Rethinking Data Science Teams: Part 2

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Rethinking Data Science Teams: Part 2

When it comes to data science teams, you really need generalists who are better at innovating and learning.

It would seem that every business should be dabbling in data science. In part 1, we have touched on the benefits that data science can bring to your business. Uptake and adoption have increased over the years, but still, only half of the companies are using data science.

We also pointed out that data science teams are structured like an assembly line when they should not be. While it is tempting to have specialists doing their own things in your organization and have a project manager do all the coordination, data science is not a good area for assembly line thinking.

For one, it is not meant for execution, but for learning. With data science, you need a team that is always improvising, learning, and adapting. You do not have the luxury of knowing what results you can expect, and even what the final product is.

How specialization can hinder data science

In an assembly line, every worker is an expert and a specialist. That’s not bad. In fact, it leads to shorter production times, higher product quality, and increased efficiency. But when your product is still evolving, specialization can be detrimental. Here’s why:

1. More coordination costs.

Businesses spend time and resources in communicating, justifying, and discussing the work to be done. You also have to order the work according to priority, so the more important ones get done first. Additionally, the more people are involved, the higher the coordination costs.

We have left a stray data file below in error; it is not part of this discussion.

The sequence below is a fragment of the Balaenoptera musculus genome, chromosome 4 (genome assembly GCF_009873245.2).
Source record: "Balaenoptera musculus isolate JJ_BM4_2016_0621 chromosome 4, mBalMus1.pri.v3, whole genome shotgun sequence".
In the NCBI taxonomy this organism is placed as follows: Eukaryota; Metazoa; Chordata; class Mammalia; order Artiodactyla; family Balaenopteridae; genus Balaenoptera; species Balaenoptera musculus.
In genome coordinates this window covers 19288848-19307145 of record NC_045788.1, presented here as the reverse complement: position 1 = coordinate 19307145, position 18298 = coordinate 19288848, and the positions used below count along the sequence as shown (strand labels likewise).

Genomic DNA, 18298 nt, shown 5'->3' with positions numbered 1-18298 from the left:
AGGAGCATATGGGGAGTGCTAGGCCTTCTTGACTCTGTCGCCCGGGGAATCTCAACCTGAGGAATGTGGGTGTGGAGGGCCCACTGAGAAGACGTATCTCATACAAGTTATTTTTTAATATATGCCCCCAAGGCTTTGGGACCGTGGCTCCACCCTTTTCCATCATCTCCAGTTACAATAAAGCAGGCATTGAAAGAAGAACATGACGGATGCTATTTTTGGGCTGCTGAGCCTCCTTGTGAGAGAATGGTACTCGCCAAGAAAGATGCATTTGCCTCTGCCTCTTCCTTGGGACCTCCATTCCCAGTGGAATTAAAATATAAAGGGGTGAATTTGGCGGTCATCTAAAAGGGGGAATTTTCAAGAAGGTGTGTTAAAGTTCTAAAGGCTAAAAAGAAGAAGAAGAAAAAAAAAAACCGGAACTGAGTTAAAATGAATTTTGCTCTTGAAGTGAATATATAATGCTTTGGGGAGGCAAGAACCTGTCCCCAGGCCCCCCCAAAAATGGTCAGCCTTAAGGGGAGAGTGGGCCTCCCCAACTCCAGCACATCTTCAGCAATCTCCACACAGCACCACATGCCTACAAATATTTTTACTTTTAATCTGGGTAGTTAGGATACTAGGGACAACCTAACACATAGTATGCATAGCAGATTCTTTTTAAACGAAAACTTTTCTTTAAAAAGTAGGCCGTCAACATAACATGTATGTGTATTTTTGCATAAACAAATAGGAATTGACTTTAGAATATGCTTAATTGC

When you have specialists working on your data science projects, they tend to be organized by function. Each project will need several specialists. Every step, every change, and every handoff involves a different set of specialists. For instance, a modeling specialist will need to coordinate with data engineers if they want to experiment with something. The specialist will then have to coordinate with another specialist before he or she can deploy the new solution.

In short, the amount and cost of coordination needed to explore new things are too high. You will more likely give up on exploring and experimenting with your data. And, you will have effectively killed learning in the process.

2. You will be faced with days, weeks, or months of wait-time.

Coordination, in itself, is a pain. But in a data science team that has specialists, you will have to wait a long time before you can start the actual work. As you need to hold meetings, have discussions, and even evaluate your designs, you will be waiting for days to months before you get to start working.

You will be working with several specialists, and everyone is just too busy. It might be hell to find a common free time on such short notice. But getting that meeting is just the first step.